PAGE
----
How this NRI built an army of ‘Solar Sahelis’ to power villages and empower women
he was born and raised in New York, but for Ajaita Shah, it is the hinterlands of India where her life’s work lies. The 34-year-old has created a network of thousands of women entrepreneurs called ‘Solar Sahelis’, along with institutional partners and agri-retailers, to generate employment, encourage sustainable development, and empower rural women in their households and communities. And she’s just getting warmed up.
When Ajaita speaks, one can’t help but remember Shah Rukh Khan’s lines from the 2004 Bollywood film Swades: “I don’t believe our country is the best country in the world, but I do believe that we have the potential and the strength to make our country the best.” Mohan, the protagonist of the film, gives up his life as a project manager at NASA in the US to work in his ancestral village in India to improve the lives of the people there and, in the process, discovers his own life’s calling.
It isn’t very different from Ajaita’s own story. Her parents moved to the US in the early 1980s with their ‘Jaipur-Jain-jewellery community’, which Ajaita refer to as “J-cubed”. The first US-born child in the family, Ajaita had to balance two very different cultures at the same time.
Ajaita Shah calling for a new approach to investing in women for energy access at UN HLPF
“My American culture taught me to discover, explore, assimilate, embrace diversity, dream big to do big things in life, become a global citizen. My Indian culture reinforced the opposite – stay within your limits, ‘act like a girl’, retain my Indian identity,” says the Jaipur-based entrepreneur. The only dream girls like her were allowed was to marry a good Indian boy and become a homemaker. “Remember,” the voices in her social network said, “You’re a girl; act like one.”
Naturally, this came with conflict, so Ajaita sought out ways to “have it all”. “Whether that was studying abroad, taking internships, or becoming a national debate champion, I knew to balance my reality, I’d need to get good at negotiating, mediation and conflict resolution,” she recalls. While in college, she travelled to Europe to study European Relations with the US during the Iraq War, and went through Mediation and Conflict Resolution training in The Hague.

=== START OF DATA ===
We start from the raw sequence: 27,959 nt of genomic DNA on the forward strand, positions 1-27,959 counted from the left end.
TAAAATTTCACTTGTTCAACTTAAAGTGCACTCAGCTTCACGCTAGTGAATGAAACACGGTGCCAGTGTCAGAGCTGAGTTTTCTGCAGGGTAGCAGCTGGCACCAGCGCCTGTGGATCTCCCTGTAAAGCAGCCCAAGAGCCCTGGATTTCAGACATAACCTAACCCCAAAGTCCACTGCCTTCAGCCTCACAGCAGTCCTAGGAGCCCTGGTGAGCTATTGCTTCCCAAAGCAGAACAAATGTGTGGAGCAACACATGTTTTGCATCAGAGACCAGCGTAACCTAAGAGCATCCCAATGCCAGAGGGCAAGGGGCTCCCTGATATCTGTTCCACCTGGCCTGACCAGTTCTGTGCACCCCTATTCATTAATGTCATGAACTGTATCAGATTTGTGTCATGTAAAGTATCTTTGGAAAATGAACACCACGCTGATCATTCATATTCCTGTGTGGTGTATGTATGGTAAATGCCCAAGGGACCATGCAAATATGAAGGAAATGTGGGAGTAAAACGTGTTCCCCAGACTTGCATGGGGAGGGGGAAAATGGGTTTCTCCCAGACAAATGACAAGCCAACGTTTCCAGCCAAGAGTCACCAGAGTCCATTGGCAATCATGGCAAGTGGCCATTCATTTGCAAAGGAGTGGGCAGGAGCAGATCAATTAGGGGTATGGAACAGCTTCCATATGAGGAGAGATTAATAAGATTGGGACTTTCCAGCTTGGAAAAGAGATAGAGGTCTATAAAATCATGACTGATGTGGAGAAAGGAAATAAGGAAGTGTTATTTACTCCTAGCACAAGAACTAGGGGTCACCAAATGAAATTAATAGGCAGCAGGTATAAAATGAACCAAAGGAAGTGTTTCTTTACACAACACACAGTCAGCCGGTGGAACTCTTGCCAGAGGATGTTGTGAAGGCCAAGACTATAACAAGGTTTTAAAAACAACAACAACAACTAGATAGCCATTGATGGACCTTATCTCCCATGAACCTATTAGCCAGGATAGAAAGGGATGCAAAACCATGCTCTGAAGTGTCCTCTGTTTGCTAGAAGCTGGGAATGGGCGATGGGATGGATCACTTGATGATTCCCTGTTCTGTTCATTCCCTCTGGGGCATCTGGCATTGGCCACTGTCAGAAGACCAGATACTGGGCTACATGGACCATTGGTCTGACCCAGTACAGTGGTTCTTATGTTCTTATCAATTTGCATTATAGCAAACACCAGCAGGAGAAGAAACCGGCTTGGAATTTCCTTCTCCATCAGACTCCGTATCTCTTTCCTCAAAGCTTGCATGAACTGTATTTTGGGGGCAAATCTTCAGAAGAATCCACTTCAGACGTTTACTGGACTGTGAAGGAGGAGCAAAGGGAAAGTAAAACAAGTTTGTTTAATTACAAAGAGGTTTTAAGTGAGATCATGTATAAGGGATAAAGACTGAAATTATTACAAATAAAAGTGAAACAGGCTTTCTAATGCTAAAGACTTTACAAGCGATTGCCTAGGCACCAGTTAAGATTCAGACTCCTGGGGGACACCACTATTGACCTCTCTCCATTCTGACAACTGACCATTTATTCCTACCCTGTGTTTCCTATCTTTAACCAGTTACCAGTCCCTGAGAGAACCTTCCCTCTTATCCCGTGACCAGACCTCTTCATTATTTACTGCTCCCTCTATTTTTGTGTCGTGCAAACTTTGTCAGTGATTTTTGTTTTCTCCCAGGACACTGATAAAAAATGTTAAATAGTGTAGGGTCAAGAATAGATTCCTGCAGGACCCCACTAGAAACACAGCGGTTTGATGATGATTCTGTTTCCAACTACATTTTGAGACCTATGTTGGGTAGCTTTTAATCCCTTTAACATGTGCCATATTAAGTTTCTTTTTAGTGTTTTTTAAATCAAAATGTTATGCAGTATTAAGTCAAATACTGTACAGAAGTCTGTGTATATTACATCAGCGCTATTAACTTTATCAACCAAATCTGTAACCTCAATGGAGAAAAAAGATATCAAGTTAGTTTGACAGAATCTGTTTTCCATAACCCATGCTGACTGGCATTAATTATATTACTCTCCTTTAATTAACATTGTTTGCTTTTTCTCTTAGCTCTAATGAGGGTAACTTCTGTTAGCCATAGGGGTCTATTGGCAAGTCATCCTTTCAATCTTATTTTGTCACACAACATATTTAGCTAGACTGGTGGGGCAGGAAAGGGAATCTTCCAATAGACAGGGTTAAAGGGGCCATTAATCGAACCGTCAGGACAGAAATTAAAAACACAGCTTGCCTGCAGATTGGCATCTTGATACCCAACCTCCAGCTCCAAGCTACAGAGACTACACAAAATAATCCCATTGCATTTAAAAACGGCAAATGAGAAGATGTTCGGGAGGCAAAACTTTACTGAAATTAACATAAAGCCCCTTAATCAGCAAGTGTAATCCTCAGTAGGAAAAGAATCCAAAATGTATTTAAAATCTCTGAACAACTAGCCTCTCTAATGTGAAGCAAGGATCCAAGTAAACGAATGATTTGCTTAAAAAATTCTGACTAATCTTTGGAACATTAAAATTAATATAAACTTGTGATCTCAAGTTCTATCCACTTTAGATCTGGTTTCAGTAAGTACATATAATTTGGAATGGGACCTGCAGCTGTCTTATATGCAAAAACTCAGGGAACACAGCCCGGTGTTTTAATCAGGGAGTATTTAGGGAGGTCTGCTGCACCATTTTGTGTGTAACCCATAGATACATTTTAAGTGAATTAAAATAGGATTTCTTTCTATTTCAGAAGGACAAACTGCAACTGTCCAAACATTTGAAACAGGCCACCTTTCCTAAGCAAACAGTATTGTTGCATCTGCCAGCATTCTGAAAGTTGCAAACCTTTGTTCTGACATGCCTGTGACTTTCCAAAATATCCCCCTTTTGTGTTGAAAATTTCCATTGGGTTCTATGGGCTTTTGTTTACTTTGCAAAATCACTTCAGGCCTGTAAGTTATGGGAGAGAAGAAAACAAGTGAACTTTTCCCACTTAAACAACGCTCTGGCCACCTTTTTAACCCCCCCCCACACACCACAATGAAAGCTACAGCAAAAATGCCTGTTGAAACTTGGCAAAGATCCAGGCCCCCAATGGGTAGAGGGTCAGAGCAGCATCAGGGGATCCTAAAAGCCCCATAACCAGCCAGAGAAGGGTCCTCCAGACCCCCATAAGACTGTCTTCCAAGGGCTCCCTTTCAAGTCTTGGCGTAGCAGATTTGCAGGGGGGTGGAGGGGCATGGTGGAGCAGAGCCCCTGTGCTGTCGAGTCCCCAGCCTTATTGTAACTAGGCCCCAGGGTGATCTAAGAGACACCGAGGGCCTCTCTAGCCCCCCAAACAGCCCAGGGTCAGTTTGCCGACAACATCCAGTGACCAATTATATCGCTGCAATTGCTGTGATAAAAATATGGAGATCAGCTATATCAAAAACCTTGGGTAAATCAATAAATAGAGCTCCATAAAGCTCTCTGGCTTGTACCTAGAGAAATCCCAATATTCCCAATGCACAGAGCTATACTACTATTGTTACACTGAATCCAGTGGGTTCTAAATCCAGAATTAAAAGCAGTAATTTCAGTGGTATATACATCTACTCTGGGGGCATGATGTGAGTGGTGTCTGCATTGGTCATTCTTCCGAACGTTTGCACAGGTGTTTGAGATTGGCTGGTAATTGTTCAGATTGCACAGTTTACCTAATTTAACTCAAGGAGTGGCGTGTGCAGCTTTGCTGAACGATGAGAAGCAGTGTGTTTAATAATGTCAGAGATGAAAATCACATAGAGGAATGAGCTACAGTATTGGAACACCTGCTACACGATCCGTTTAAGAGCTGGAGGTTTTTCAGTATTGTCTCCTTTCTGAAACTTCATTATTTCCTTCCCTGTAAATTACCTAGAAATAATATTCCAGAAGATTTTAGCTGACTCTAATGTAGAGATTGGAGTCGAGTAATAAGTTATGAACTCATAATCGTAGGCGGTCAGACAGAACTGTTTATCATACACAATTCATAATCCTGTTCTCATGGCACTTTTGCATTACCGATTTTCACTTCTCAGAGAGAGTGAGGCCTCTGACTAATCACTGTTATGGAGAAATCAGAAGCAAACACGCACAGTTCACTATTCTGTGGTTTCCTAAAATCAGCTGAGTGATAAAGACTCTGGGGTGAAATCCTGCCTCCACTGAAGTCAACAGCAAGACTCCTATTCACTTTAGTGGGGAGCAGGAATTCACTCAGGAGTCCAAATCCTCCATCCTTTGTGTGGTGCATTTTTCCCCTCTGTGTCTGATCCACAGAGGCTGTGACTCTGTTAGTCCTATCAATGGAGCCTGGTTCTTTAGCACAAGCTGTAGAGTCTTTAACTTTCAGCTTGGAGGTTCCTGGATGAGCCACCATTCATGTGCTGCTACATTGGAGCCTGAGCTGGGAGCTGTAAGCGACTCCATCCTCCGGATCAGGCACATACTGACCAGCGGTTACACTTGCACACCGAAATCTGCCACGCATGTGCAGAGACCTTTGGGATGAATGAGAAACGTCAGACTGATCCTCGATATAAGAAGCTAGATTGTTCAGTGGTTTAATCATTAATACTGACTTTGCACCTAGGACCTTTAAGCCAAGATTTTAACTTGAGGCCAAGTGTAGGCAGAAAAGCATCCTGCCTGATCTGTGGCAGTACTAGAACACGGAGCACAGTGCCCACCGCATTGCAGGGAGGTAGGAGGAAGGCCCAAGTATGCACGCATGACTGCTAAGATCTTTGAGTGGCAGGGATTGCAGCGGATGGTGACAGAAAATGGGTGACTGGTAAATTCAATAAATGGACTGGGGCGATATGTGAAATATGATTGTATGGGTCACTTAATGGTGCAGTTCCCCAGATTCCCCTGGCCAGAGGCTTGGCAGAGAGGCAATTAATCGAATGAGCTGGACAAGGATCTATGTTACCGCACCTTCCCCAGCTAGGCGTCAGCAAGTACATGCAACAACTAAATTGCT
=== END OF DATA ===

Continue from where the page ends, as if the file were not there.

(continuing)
Ajaita Shah named as a Grand Chmapion of GIST 2017 in Hyderabad
She also studied in Spain and worked at the Woodrow Wilson Center for International Scholars in Washington DC. “I realized that if I wanted to be a global citizen or a changemaker, I would need to embrace my understanding of culture and history and focus on South Asia, and especially India,” she says.
But the solution was not so simple. India had a rural reality – 70% of India required the grid and better infrastructure. “That struck me a lot – the opportunity to explore social business and tackling the deep challenges of rural India, and using a model that was commercial,” says Ajaita. At 22, she moved to India to understand microfinance. One year became five years of village hopping, living, and learning about the realities, the struggles of rural women and rural households.
“During my visit to different villages, I realized that many of these women were married at 14, had zero exposure to the outside world, were told that marriage is the only future, and that being homemakers is the only option. By the time they turned 30, many already have five children. They often told me, ‘If I had the education, if I had the skills, if I had the opportunity to explore, I would have been different’.”
Ajaita Shah in Panel at COP23 in Bonn, Germany
This made Ajaita angry, partly because she could personally relate to it. “Who decides that daughters are not as valuable as sons? What are our societal destinies based on? Clearly not capability, right?” she fumed.
It was Ajaita’s ‘aha’ moment. “Unlike these women, I have the ability to negotiate my reality. I have the education and the responsibility to be something more than what was expected of ‘just girls’,” she decided. But while she was setting up the roots of her social enterprise Frontier Markets (FM), she also had to give in to her parents’ demand for an arranged marriage when she was 25.
The enterprise was successful, the marriage was not, and Ajaita was divorced by the time she was 29. The same year, she made to the Forbes India’s ‘30 Under 30’ list. The accolades followed: she is a 2006 Clinton Service Corp Fellow, 2012 Echoing Green Fellow, and a 2013 Cordes Fellow.